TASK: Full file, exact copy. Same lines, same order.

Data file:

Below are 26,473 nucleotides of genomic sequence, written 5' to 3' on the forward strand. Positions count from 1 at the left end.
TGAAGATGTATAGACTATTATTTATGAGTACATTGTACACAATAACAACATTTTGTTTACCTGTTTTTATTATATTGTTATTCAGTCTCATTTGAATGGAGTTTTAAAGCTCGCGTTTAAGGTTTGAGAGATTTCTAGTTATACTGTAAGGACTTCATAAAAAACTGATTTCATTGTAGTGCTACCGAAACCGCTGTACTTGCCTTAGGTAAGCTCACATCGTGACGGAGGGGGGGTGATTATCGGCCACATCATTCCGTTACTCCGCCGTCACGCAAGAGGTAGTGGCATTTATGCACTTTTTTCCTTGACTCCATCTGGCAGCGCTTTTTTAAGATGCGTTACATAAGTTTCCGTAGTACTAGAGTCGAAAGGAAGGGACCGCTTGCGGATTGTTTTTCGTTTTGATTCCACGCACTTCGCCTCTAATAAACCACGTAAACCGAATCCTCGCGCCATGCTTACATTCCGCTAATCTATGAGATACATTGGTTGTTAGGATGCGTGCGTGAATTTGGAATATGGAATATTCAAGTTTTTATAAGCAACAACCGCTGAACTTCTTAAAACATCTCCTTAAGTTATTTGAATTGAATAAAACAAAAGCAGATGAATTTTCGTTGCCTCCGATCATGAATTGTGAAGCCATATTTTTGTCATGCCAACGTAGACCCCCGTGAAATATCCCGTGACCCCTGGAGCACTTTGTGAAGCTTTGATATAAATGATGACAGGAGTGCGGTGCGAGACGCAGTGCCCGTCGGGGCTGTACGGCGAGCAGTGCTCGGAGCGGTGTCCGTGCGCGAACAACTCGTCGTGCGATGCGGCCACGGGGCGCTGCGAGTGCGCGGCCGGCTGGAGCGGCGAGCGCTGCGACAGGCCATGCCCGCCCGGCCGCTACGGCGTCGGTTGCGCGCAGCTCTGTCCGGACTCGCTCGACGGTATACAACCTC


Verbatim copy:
Below are 26,473 nucleotides of genomic sequence, written 5' to 3' on the forward strand. Positions count from 1 at the left end.
TGAAGATGTATAGACTATTATTTATGAGTACATTGTACACAATAACAACATTTTGTTTACCTGTTTTTATTATATTGTTATTCAGTCTCATTTGAATGGAGTTTTAAAGCTCGCGTTTAAGGTTTGAGAGATTTCTAGTTATACTGTAAGGACTTCATAAAAAACTGATTTCATTGTAGTGCTACCGAAACCGCTGTACTTGCCTTAGGTAAGCTCACATCGTGACGGAGGGGGGGTGATTATCGGCCACATCATTCCGTTACTCCGCCGTCACGCAAGAGGTAGTGGCATTTATGCACTTTTTTCCTTGACTCCATCTGGCAGCGCTTTTTTAAGATGCGTTACATAAGTTTCCGTAGTACTAGAGTCGAAAGGAAGGGACCGCTTGCGGATTGTTTTTCGTTTTGATTCCACGCACTTCGCCTCTAATAAACCACGTAAACCGAATCCTCGCGCCATGCTTACATTCCGCTAATCTATGAGATACATTGGTTGTTAGGATGCGTGCGTGAATTTGGAATATGGAATATTCAAGTTTTTATAAGCAACAACCGCTGAACTTCTTAAAACATCTCCTTAAGTTATTTGAATTGAATAAAACAAAAGCAGATGAATTTTCGTTGCCTCCGATCATGAATTGTGAAGCCATATTTTTGTCATGCCAACGTAGACCCCCGTGAAATATCCCGTGACCCCTGGAGCACTTTGTGAAGCTTTGATATAAATGATGACAGGAGTGCGGTGCGAGACGCAGTGCCCGTCGGGGCTGTACGGCGAGCAGTGCTCGGAGCGGTGTCCGTGCGCGAACAACTCGTCGTGCGATGCGGCCACGGGGCGCTGCGAGTGCGCGGCCGGCTGGAGCGGCGAGCGCTGCGACAGGCCATGCCCGCCCGGCCGCTACGGCGTCGGTTGCGCGCAGCTCTGTCCGGACTCGCTCGACGGTATACAACCTC